Get the priorities right
Sri Lanka has spent billions of dollars in building massive white elephants when the most urgent need for many years now has been the reliable supply of electricity. As a result of years of misdirected policy and lack of foresight and political will, the country is now back in the dark ages with power cuts. The order of the day.
After completion of the Mahaweli Project in the 1980s, the only other significant addition to the country’s power generation capacity has been the coal-fired Norochcholai power station. This controversial power station has been in the news for all the wrong reasons from the time it was first proposed.
After commissioning, it had broken down nearly 40 times and is also the main reason for the present power crisis, triggered by the failure of one of its three generating plants.
The Power and Energy Minister blamed the prevailing drought for the power crisis, but that is no longer a valid excuse. Weather patterns are now well known and all it takes is proper planning to tide over drops in hydropower generation with alternate sources.
Large-scale floating power plants, which are made available for short term use, is an option that could have been looked into to avert the present crisis.
Sri Lanka is an island that has been abundantly blessed with every resource nature could possibly bestow.
We have plenty of harvestable sunshine most days of the year which remains largely untapped, great potential for wind-based power which too remains untapped, and of course, hydro resources which we have relied on and exploited to the maximum.
Perhaps the appetite for clean, renewable energy is not as great in comparison to costly, polluting thermal generation, owing to kickbacks on offer. This is why thermal private power producers are thriving while renewable power producers are fighting to survive.
Today, uninterrupted power is no longer a luxury, but an absolute necessity. The present power crisis has far reaching consequences which could prove to be disastrous to our fragile economy. It is no secret that the industrial sector is badly affected. As a result, there are bound to be issues in the export sector.
The Government’s call for large-scale manufacturers to use their own generators may not be that practical as these manufacturers depend on small-scale suppliers who lack power-generation capacity, which will invariably lead to supply chain delays.
It is also pertinent to question how Enterprise Sri Lanka, the Government’s flagship development project, could become a success when electricity supply is an issue.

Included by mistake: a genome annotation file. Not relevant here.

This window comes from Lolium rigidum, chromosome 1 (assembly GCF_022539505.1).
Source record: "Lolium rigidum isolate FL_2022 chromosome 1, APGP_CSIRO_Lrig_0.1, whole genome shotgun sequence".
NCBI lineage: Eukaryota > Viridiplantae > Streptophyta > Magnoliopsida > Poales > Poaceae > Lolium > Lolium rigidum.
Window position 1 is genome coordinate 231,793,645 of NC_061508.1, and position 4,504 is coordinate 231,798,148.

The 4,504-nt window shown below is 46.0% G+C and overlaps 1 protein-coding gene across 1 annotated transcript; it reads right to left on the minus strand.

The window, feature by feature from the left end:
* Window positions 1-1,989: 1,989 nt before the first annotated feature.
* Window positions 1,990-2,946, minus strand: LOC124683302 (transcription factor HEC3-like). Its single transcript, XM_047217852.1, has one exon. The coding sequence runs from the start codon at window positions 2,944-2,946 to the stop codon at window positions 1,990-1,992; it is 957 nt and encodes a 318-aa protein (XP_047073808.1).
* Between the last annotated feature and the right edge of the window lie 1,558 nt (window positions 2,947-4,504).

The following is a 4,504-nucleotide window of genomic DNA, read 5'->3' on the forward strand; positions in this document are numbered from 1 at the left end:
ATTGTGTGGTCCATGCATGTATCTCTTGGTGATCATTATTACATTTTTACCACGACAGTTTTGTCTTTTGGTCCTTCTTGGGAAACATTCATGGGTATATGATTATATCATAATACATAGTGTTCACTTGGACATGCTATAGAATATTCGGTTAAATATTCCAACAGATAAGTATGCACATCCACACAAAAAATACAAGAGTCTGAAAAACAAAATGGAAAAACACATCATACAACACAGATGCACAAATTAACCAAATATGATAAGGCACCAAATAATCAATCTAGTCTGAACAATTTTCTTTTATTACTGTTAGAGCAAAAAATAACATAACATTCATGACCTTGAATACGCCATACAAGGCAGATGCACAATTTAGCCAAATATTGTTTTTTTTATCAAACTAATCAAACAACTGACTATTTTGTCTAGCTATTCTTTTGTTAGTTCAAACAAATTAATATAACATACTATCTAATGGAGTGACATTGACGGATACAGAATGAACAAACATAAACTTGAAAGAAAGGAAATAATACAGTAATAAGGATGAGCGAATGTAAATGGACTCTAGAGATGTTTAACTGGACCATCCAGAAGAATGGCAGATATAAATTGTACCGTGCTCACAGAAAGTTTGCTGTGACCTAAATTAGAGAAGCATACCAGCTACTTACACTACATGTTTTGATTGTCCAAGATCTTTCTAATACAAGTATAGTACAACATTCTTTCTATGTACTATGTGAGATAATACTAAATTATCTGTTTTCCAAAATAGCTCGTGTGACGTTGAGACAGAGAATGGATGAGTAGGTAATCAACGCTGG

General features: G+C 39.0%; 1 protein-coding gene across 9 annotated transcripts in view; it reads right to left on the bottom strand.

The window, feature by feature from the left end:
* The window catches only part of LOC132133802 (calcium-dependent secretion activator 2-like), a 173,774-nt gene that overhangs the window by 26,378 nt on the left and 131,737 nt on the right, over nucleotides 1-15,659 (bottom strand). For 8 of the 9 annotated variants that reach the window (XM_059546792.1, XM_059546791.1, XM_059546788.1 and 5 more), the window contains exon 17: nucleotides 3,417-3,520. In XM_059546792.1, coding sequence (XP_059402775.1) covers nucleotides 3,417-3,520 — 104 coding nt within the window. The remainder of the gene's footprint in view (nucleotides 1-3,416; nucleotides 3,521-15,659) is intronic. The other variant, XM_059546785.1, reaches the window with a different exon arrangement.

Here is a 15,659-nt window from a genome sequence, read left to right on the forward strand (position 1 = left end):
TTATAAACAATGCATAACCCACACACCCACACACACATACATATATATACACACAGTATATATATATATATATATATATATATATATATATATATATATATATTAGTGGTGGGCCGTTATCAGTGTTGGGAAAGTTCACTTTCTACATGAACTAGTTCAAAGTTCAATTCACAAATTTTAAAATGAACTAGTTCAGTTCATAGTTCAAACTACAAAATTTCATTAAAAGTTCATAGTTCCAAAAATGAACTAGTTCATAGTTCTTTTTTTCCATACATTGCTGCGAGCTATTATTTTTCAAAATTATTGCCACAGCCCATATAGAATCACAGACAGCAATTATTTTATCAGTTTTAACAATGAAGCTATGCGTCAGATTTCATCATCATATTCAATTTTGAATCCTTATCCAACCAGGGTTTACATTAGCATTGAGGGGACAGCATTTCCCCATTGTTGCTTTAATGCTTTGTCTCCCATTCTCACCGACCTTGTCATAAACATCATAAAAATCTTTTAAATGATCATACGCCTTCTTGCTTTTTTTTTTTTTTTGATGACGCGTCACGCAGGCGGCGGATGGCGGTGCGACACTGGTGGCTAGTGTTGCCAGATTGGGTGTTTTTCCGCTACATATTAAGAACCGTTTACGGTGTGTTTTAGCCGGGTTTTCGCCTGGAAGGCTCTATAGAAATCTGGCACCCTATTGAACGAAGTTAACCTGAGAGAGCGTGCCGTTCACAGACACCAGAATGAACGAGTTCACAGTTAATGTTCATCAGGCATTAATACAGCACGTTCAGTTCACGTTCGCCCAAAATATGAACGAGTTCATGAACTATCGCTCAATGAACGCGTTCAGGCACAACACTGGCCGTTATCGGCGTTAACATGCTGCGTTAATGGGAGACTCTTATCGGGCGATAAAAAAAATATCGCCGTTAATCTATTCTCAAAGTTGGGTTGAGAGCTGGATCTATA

Yet another casualty will be foreign direct investment as no investor would feel comfortable investing in a country that cannot provide electricity.
While the Government talks of providing free Wi-Fi, tablet computers for school kids, etc., it has failed to explain how these devices would function without electricity. On the flip side, millions of these devices being plugged into the national grid will certainly impact electricity consumption.
It is no secret that the demand for electricity will continue to grow in the foreseeable future. At present, the new Port City is under construction and once completed, in a decade or so, will have a massive power requirement.
In addition, Colombo’s skyline is undergoing dramatic change with no less than 60 new high-rise buildings currently under construction. All these will, no doubt, consume huge amounts of power. The million-dollar question is as to how and from where the CEB hopes to generate such a massive load of power within such a short period of time.
Of further concern is the impact on the tourism sector, which has been badly affected by the power crisis. Today, the bulk of tourists prefer to find accommodation in the informal sector, which includes homestays, small guest houses, hostels, etc. These small and medium-scale entrepreneurs do not have the financial resources to invest in generators. As a result, they are bound to lose business to bigger players.
In another case of putting the cart before the horse, tourism authorities have set ambitious targets aiming four million tourists by end-2020. But with just 2.5 million tourists at present, the airport is running at 160% capacity. Plans for a new terminal, which were on the drawing board four years ago have still not progressed.
Although ad hoc measures were taken to ease congestion at the airport by increasing the number of emigration counters, officers, etc., no long-term solution was proposed.
Tourism authorities, as a means of bypassing the airport to ease congestion, have been encouraging cruise liners to call over at the Colombo Port. However, it has now come to light that the passenger terminal at the port does not even have a functioning toilet. It’s the same with the main train and bus stations where sanitary facilities are either unavailable or if they are available, are filthy and unusable.
It is clear that Sri Lanka has got its priorities all mixed up.
Although the Southern Expressway is a blessing, what should have received priority was the Central Highway, purely for economic reasons. The central region of the country is the rice bowl and agricultural hub of our island. It is also a tourism hub and the gateway to the North and East. But priority was given to the Southern Expressway due to political reasons.
It is clear that the country’s power sector, tourism, and infrastructure development depend on political expediency. These are crucial sectors for the country’s development and economic wellbeing. Yet, they have become the playthings of politicians who exploit issues to their advantage.
It is time that attention was focused on getting the priorities right if we are keen to attract investment, increase exports, and develop tourism, which is now the third largest foreign exchange earner.